• Polish Corridor= 1 million Germans under polish rule with no say- no national self-determination
      • 'War guilt lie' = reparations demands were illegitimate and unpayable- aim was to wreck Germany economy = shouldn't sign- discredited the Republicans who signed= boosted anti-Republican right.
      • Undermined republic- political moderates who thought Allies would be lenient looked naive.
      • Army restricted to 100,000 men, no submarines, no air force, 6 battleships, Article 231= 'war guilt'.
    • Economic Crisis, 1923
      • Before 1923: paid for war by borrowing and printing money = inflation; reparations dented international confidence in the mark; the mark fell in value= cost of imports rose= increased cost of living.
      • Right-wing putsch attempt: increased mood of intense nationalism, fears of a communist putsch, abandonment of passive resistance= Republic capitulated to the French. Munich Putsch happened but failed.
      • Unrest broke out in poorer districts. KPD used this to their advantage: in 1923, it made plans to seize Saxony, before turning its attention to the whole country.
      • Failure to make reparations payment= French invade Ruhr. Passive resistance (strike and compensate wages) = ballooning deficit in public finances. Printed more money = hyperinflation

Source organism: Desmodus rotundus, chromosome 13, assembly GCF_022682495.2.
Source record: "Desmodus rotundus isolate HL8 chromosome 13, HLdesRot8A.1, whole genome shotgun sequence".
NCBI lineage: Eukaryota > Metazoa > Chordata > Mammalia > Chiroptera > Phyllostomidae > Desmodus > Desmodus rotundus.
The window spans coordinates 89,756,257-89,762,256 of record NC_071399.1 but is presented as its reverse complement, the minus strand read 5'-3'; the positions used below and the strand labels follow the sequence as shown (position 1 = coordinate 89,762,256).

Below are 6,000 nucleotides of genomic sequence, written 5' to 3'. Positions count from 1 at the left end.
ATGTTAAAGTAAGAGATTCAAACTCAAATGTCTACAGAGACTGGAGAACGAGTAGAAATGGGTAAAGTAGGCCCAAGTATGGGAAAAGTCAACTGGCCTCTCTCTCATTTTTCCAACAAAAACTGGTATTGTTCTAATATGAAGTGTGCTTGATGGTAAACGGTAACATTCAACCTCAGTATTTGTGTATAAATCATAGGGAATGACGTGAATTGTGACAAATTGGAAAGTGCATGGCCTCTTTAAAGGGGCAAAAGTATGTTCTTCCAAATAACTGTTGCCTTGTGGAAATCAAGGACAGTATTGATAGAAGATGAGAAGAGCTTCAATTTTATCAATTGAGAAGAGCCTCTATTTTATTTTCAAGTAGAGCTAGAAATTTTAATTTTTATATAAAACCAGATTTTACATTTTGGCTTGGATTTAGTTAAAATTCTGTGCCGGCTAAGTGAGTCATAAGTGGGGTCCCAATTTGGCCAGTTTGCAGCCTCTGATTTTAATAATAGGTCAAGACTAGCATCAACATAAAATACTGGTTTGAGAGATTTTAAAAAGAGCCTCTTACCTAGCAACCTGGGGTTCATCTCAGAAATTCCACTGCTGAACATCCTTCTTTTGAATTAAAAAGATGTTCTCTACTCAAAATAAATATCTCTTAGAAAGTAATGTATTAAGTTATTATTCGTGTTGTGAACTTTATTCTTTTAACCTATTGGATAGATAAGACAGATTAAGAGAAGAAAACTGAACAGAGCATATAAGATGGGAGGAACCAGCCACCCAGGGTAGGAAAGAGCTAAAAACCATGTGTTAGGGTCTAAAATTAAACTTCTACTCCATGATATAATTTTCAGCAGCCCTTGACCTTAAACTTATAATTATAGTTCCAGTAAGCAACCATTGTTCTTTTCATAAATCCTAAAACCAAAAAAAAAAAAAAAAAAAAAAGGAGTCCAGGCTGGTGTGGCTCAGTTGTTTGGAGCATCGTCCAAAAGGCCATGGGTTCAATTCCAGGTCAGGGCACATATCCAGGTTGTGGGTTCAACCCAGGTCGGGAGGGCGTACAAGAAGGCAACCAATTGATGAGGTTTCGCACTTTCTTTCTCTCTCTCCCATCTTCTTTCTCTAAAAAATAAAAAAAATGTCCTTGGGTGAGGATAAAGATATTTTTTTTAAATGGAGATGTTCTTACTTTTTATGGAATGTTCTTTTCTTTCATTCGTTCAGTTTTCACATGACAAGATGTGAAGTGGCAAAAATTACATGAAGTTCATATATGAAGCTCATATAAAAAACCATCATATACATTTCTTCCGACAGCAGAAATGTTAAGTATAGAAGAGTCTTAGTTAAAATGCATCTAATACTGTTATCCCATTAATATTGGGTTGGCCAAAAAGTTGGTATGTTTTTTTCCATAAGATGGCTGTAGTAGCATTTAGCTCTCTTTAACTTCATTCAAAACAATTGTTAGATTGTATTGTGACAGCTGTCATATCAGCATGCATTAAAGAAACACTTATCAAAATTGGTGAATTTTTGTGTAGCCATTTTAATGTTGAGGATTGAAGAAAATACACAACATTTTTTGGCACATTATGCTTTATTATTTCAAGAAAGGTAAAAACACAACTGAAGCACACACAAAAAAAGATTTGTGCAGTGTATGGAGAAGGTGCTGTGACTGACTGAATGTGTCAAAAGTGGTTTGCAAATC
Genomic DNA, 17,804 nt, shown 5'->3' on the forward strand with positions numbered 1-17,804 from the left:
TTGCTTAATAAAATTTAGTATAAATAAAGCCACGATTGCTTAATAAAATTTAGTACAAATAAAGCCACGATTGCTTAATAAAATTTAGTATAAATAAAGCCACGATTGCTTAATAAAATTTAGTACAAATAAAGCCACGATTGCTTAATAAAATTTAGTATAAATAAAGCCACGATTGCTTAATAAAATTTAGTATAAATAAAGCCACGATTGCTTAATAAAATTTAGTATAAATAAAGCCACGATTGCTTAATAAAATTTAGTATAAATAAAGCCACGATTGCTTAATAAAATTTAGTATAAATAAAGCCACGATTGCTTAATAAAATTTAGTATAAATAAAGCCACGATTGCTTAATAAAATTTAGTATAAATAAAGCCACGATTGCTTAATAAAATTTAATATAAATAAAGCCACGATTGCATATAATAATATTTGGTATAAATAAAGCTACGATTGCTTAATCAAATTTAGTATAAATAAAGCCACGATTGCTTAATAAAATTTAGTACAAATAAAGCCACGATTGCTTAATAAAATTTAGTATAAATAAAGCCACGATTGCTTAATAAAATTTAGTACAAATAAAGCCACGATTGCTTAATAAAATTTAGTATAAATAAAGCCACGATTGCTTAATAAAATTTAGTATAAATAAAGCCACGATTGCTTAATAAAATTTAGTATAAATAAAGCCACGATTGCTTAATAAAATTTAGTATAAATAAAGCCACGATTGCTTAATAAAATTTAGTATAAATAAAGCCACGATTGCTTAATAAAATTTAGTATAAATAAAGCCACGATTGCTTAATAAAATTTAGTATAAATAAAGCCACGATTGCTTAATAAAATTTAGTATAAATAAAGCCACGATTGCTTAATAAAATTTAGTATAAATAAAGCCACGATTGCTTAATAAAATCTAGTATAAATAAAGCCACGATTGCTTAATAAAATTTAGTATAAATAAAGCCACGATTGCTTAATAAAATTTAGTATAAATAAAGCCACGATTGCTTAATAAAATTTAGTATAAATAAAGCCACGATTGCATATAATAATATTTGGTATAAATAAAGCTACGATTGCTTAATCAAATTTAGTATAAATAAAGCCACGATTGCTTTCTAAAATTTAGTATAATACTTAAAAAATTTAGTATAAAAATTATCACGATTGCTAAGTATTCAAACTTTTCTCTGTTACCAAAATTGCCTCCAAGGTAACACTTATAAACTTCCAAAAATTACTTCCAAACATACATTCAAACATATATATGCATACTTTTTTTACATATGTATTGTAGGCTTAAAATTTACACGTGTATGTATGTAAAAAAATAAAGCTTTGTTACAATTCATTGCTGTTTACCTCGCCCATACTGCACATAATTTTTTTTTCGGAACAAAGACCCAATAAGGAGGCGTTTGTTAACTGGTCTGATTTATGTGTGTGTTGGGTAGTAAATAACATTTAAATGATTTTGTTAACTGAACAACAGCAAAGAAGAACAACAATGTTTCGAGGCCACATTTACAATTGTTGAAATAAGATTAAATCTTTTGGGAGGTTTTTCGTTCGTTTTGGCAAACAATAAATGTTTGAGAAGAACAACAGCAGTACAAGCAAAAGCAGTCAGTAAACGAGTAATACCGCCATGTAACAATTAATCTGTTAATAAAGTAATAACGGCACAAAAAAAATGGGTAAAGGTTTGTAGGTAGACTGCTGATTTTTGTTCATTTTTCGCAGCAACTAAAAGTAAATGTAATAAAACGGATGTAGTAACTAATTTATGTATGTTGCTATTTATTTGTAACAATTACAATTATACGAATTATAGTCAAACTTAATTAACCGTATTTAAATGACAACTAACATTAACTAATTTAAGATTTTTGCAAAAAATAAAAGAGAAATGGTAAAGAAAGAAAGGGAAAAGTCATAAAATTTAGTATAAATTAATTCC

• Stresemann
    • Golden Years
      • Positives
        • Businessmen took advantage of low interest rates and easy credit to upgrade their plants and machinery.
          • Cheap loans= house-building schemes
        • Exports rose by 50% between 1925 and 1929.
          • No major putsch attempts in late 1920s. 1924, nationalists = 21% vote but 1928 = only 14% vote.
      • Negtives
        • Mass production techniques= work force cut so unemployment
        • Short-lived govts. Hindenburg was an enemy of parliamentary democracy.
          • Increase in street violence- SA, Stahlhelm
            • Farmers went into debt with lower world food prices- resented lack of help from Republic.
        • Middle classes became alienated: workers were favoured, blamed republic for losses, 'cultural pessimism', angered by Barmat scandal.
    • Culture
      • Development centred in Berlin. Only 3 nightclubs in Frankfurt.
      • 1926= Law for the Protection of Youth against Trash and Filth = successful attempt by right and churches to outlaw displays that could corrupt the young- opposed by communists, social democrats and democrats who saw it as a restriction on freedom of expression.
      • Modernists vs. Traditionalists who found avant-garde work bewildering and upsetting.
        • Social tensions: middle-class suffered from hyperinflation, felt benefits were disproportionate to the working class, threatened by cheap mass-production and department stores.
          • Abstract works of Klee and Kandinsky = puzzling; Jazz-influenced compositions of Weill and Hindemith = jarring; simple, clean lines of Bauhaus architecture = disconcerting.
  • Significance: opened return for prosperity, attracted foreign investors, led Germany 'from devastation to recovery'. Right= 'enslavement', Stresemann = national traitor
    • Stresemann
    • As Chancellor Aug-Nov, 1923: called off passive resistance, introduced Rentenmark= stable currency, no more bartering, ordered the army to Saxony= overcame KPD, waited for Beer Hall Putsch to self-destruct= overcame right.